On September 21 1906 one of the last of the Lincoln conspirators died. Samuel Bland Arnold was involved with other in a plan to kidnap the President and hold him for the exchange of Confederate prisoners. Mr. Arnold along with John Wilkes Booth, David Herold, Michael O’Laughlen and other tried two times to kidnap Lincoln; planning to take him to Richmond VA, but failed when his schedule changed. When the prisoner exchange began again in 1865 Arnold dropped out of the conspiracy.

Than on April 14th 1865 Booth murdered President Lincoln. Samuel Arnold was arrested on April 17th, he confessed to his role in the kidnapping plan, but denied that he was involved in the assignation. He was tried, found guilty and placed in prison at Fort Jefferson on a sentenced of life. In 1869 President Andrew Johnson pardoned him along Samuel Mudd, Michael O’Laughlen, and Edmund Spangler who had been sentenced at the same time.

He returned to Fort Jefferson in 1898 to take photos of the prison [unfortunately these photos have not survived]. Just before his death Arnold wrote an article for the “Baltimore American” about in imprisonment. He is buried in Baltimore,MD at the Green Mount Cemetery. After his death the only John Surratt was left alive out of the conspirators.

For information about Samuel Bland Arnold try these web sites

Saturday, September 20, 2008

General Godwin

Confederate Brigadier General Archibald Godwin was killed on September 20th 1864 during the 3rd Battle of Winchester.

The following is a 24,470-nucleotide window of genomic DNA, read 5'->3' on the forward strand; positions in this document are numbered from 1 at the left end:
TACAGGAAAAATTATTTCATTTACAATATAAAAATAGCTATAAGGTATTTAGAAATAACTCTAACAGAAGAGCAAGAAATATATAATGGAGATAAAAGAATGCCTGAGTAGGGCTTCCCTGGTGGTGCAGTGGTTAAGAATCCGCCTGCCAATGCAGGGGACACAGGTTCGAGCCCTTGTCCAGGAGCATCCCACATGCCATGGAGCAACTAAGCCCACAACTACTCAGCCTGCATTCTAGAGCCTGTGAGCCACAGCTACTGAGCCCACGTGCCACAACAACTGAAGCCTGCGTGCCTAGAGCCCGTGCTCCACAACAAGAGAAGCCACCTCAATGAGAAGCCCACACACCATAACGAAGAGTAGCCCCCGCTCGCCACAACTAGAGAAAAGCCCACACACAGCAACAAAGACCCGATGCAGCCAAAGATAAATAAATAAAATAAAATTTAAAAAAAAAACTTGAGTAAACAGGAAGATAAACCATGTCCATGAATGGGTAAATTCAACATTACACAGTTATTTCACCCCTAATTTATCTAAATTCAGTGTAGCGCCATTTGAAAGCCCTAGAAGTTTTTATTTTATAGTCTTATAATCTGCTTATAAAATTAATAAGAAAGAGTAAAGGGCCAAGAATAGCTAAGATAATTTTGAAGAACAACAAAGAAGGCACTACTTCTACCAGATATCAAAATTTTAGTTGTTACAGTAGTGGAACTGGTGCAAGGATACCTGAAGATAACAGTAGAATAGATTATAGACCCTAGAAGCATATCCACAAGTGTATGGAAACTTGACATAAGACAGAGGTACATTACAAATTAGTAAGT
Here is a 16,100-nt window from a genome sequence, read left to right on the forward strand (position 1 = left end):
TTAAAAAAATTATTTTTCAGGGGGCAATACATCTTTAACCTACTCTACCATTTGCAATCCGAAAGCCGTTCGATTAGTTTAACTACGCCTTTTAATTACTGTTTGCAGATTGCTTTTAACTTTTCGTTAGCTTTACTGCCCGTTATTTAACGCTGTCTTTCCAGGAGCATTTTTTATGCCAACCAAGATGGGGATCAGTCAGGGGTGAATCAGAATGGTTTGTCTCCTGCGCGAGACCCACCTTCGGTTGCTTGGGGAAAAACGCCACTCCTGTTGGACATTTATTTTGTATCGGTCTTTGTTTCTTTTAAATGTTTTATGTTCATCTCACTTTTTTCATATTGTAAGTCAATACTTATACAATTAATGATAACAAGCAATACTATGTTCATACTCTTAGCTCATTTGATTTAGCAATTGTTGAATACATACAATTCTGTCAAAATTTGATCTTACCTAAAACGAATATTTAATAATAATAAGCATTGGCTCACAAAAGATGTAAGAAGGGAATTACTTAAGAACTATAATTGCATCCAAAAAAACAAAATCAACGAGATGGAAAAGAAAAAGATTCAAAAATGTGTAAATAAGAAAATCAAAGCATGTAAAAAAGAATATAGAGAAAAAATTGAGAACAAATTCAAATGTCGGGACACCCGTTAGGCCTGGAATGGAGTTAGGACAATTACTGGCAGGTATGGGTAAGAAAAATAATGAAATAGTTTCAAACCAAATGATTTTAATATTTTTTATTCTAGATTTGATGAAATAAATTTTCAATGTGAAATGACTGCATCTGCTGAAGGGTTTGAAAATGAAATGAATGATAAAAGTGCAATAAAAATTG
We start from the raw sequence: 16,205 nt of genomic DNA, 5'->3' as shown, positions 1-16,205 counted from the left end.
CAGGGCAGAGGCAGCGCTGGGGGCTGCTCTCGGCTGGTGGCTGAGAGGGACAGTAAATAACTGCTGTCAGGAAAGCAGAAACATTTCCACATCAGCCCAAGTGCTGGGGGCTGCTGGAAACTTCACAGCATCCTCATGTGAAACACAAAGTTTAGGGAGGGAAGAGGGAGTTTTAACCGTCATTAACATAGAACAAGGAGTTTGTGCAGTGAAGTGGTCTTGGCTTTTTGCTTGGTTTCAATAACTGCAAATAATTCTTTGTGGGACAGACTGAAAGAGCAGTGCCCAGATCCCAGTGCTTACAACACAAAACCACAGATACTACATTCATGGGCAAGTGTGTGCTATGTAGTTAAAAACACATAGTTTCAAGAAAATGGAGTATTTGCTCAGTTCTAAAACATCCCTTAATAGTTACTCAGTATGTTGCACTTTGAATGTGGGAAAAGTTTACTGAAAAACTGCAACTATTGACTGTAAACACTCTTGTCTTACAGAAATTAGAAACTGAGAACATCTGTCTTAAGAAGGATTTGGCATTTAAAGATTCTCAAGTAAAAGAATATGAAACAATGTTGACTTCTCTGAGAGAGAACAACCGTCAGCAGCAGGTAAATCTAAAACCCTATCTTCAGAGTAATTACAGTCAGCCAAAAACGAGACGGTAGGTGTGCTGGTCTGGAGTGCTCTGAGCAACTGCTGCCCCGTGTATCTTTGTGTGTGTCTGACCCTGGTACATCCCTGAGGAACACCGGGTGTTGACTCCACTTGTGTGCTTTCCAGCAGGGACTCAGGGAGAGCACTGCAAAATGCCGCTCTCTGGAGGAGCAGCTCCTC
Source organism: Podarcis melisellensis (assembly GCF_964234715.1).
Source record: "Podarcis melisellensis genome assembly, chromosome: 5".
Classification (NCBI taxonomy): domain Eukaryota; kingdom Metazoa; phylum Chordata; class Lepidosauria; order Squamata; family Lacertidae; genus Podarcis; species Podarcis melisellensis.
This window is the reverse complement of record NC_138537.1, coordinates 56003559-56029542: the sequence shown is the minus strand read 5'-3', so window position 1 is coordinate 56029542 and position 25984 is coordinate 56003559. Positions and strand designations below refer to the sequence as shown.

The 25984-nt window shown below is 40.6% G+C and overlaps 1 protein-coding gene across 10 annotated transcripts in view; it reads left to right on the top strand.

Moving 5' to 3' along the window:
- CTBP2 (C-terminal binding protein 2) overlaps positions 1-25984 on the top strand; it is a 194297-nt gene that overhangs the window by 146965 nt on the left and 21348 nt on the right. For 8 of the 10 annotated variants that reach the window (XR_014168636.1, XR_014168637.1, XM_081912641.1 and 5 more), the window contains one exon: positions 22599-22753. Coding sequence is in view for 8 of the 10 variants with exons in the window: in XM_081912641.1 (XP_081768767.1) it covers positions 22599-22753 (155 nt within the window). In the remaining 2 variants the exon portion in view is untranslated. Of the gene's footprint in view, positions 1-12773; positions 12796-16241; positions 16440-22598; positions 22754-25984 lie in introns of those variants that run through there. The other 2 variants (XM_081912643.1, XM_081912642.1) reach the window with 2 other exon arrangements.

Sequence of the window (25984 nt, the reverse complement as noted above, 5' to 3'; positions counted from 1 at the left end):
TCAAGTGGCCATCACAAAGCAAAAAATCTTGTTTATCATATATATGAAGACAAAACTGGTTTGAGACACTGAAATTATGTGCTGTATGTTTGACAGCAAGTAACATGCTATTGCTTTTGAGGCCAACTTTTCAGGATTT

General Godwin was the son of Jonathan and Julia [Campbell]Godwin, and was born in 1831 in Nansemond Co,VA. When he was 19 he followed the gold fever to California, and went on to build a nice fortune in mining, cattle, real estate and timber. In 1860 he lost the Democratic nomination for California Governor by just one vote.

When the Civil War broke out in 1861 Godwin moved backed to Virginia. He began his military career as the Assistant Provost Marshal in charge of Libby Prison, and the task of constructing the prison in Salisbury, North Carolinia. Godwin was at Gettysburg, Pennsylvania and took part under Colonel Isaac Avery in the assault on Cemetery Hill in July 2nd 1863. Colonel Avery was wounded and Godwin took over the command, until November 7th 1863 when he was captured. When he was exchanged in 1864 he was promoted to Brigadier General and put in charge of what had been Hoke’s Brigade.

He had gotten a reputation as being cruel to Union POW’s. There was some talk after the war of trying Godwin for war crimes, until the Federal government found out he was dead.

Saturday, September 6, 2008

The River Town

Paducah, Kentucky is located at the mouth of the Tennessee River, and was a strategic point for Union supplies along the Ohio, Mississippi, and Tennessee River systems.

In a response to the Confederate’s occupation of Columbus, Kentucky, Union General Ulysses S Grant’s forces took the town on September 6th 1861, in a bloodless takeover. To protect the town the Union troops built Fort Anderson. Due to Paducah’s location it played a important role in the Western Theater during the Civil War.